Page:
Piney Woods Heritage Festival this Saturday
Published 7:00 am Wednesday, November 13, 2019
By Patricia R. Drackett
Director, The Crosby Arboretum, Mississippi State University
Assistant Extension Professor of Landscape Architecture
The Crosby Arboretum’s 17th annual Piney Woods Heritage Festival will take place this Saturday, November 16. Make plans to come out to the Arboretum to enjoy music and dance performances, exhibitors, demonstrations, and displays of traditional skills and crafts that day from 10:00 a.m. to 3:00 p.m.
All ages are sure to find something to interest you at the festival.
This is an excellent opportunity to talk with exhibitors about the skills they will be demonstrating. Bob Rouse will again be displaying one of his pineywoods cattle and relate how he is contributing to the preservation of this heritage breed.
Bob’s family has a long history in Pearl River County and his exhibit usually also contains a wealth of information about the early timber industry.
Pineywoods cattle are descended from those brought to this country by the Spanish in the 1500’s. They are highly tolerant of heat and humidity, and through natural selection have developed into the characteristic tough breed that has adapted to the extremes of our region’s climate. They are very disease and parasite-resistant, and easy to keep. These cattle played an important role in the timber industry of the Southeast, as they were used in hauling timber.
Bob has an old trough he found on his land, once used to gather the pine resin that was distilled to make turpentine, and a portion of a pine tree trunk with the V-shaped markings the harvesters had slashed into the tree to extract the sap. Slash pine and longleaf pine in particular were tapped in this manner for the turpentine industry.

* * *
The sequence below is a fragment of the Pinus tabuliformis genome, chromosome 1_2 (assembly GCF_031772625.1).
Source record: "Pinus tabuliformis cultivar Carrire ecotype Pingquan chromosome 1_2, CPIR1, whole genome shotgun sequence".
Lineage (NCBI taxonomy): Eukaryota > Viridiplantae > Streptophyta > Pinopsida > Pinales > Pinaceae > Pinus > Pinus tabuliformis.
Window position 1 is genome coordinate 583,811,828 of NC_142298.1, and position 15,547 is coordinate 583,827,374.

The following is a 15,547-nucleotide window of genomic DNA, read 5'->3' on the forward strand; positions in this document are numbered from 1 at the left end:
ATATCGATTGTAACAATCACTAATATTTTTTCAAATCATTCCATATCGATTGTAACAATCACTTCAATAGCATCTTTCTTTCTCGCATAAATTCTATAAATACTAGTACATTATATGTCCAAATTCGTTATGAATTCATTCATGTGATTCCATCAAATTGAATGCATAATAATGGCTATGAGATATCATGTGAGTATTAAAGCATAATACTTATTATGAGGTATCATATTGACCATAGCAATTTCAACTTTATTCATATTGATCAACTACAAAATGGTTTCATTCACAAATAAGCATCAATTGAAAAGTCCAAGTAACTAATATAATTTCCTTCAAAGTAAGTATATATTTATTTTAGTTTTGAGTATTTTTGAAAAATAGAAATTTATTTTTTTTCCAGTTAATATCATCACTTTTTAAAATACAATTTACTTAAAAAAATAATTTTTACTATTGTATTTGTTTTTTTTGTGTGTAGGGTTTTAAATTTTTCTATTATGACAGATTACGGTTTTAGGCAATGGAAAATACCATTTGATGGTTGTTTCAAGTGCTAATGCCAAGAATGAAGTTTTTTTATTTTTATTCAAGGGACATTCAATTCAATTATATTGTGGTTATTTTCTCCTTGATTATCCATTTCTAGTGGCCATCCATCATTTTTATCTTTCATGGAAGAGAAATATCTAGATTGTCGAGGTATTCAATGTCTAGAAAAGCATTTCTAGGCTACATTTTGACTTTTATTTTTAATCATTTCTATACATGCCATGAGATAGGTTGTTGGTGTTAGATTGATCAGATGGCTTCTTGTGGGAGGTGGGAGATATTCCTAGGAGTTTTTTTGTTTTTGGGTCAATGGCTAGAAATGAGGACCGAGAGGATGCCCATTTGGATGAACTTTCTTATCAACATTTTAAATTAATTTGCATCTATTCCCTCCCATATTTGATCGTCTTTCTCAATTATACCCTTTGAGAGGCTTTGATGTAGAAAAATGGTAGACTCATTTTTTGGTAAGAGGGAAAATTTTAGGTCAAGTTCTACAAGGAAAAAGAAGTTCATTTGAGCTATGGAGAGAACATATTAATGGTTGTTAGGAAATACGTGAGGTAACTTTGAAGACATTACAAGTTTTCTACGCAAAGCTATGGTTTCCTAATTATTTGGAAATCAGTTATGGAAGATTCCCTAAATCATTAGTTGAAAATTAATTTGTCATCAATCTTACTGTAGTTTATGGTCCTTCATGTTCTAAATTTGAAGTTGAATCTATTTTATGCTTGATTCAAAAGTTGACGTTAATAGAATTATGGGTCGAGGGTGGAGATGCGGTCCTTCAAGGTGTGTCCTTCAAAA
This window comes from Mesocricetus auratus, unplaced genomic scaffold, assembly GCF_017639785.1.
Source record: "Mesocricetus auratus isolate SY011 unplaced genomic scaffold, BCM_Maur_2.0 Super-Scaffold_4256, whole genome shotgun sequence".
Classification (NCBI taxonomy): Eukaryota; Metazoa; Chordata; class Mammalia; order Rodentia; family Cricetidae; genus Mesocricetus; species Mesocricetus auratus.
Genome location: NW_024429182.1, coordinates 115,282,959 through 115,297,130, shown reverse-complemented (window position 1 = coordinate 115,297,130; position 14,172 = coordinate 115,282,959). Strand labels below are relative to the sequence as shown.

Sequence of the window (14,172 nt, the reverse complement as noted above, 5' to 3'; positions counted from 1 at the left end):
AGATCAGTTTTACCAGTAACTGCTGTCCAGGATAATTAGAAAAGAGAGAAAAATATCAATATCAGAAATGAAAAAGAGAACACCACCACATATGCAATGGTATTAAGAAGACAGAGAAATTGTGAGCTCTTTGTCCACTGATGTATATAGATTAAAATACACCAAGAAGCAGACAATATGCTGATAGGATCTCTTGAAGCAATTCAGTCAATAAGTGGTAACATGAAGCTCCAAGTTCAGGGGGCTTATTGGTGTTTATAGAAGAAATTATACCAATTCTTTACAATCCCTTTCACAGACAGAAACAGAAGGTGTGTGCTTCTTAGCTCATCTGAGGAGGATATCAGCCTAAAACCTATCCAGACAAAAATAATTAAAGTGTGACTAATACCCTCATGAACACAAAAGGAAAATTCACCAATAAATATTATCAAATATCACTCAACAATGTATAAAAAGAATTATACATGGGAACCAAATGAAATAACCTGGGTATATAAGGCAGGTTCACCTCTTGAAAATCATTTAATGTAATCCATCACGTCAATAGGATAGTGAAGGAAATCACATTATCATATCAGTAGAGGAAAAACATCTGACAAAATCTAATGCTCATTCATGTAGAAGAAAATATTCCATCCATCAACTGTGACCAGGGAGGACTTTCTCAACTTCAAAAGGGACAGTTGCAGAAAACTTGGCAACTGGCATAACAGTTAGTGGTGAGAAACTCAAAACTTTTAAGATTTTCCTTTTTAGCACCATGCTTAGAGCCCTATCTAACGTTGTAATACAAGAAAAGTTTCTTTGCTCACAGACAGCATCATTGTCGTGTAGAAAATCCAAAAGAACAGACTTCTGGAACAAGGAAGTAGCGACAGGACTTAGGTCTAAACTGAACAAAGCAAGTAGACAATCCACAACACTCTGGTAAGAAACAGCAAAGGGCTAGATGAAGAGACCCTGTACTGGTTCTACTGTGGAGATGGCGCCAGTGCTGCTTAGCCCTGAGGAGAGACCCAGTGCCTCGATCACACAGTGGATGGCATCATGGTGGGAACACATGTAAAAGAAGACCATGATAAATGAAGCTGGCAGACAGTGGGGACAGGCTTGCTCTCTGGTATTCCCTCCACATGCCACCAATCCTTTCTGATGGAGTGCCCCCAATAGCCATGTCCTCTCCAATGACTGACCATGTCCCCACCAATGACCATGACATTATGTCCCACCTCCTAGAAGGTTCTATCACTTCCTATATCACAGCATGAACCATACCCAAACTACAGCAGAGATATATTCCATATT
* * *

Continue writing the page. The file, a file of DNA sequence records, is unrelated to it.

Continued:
You may hear some stories about how plants were used in pioneer days. Have you ever heard of sweetgum being referred to as the “toothbrush” tree? The twigs were sometimes used by early settlers to fashion a toothbrush.
They would chew on them until the fibers separated, and use this “brush” to clean their teeth.
Sweetgum is an easy tree to identify because its leaves are distinctly star-shaped, usually having 5 and sometimes 7 lobes. Another identifying feature is its tendency to have corky protrusions, or “wings” on the twigs.
Its leaf buds are very shiny and when crushed, the leaves are aromatic. Another name for sweetgum is alligator-tree, because on older trees the bark is deeply furrowed.
Sweetgum is a tough and highly adaptable tree found on a wide variety of soils. A “pioneer” species, it will often be seen growing in open fields.
It grows best in full sun, but tolerates light shade. Although somewhat drought-resistant, it does best on moist bottomland sites. When given ideal conditions, sweetgum will grow as much as 100 feet, developing into a beautiful specimen tree.
The 2016 edition of “Mississippi Trees” produced by the Mississippi Forestry Commission and the Department of Forestry at Mississippi State University (https://www.mfc.ms.gov/mississippi-trees) describes sweetgum is one of the most valuable commercial hardwoods in the Southeast, in regard to the volume of timber produced. This tree provides pulp, veneer and lumber, and used in cabinetry, home interiors, boxes and utensils.
Sweetgum, red maple, sumac, witch hazel, and bald cypress, have been blazing along Arboretum pathways. The fall color of sweetgum and red maple are really standing out along area roadsides, cloaked in bright crimson, yellow, and purple.
Learn more about native plants of the Piney Woods region this Saturday at the Piney Woods Heritage Festival, along with many other activities to keep you mesmerized including musical performances and exhibitors displaying traditional skills and crafts such as quilting, butter churning, dulcimer playing, and more.
Admission is $5 for adults, $2 for children, and admission is free for Arboretum members.
A children’s nature crafts workshop will be held Saturday, November 23 from 10:00 to 11:00 a.m., and a fall botany field walk will take place the same day from 1:00 to 2:00 p.m. Learn about the native plant species that grow in this four acre educational exhibit and enjoy a stroll along the700’ Swamp Forest Trail that journeys northward to the gum pond.
Our fall gallery exhibit features photography by Jenny Bibb Ryals and runs through November 30. To sign up for programs, call 601-799-2311. For more information, please see our Facebook page or the program calendar on our website at https://crosbyarboretum.msstate.edu.
The Crosby Arboretum is located at 370 Ridge Road in Picayune, at I-59 Exit 4, and open Wednesday through Sunday from 9:00 to 4:30. Leashed pets are always welcome!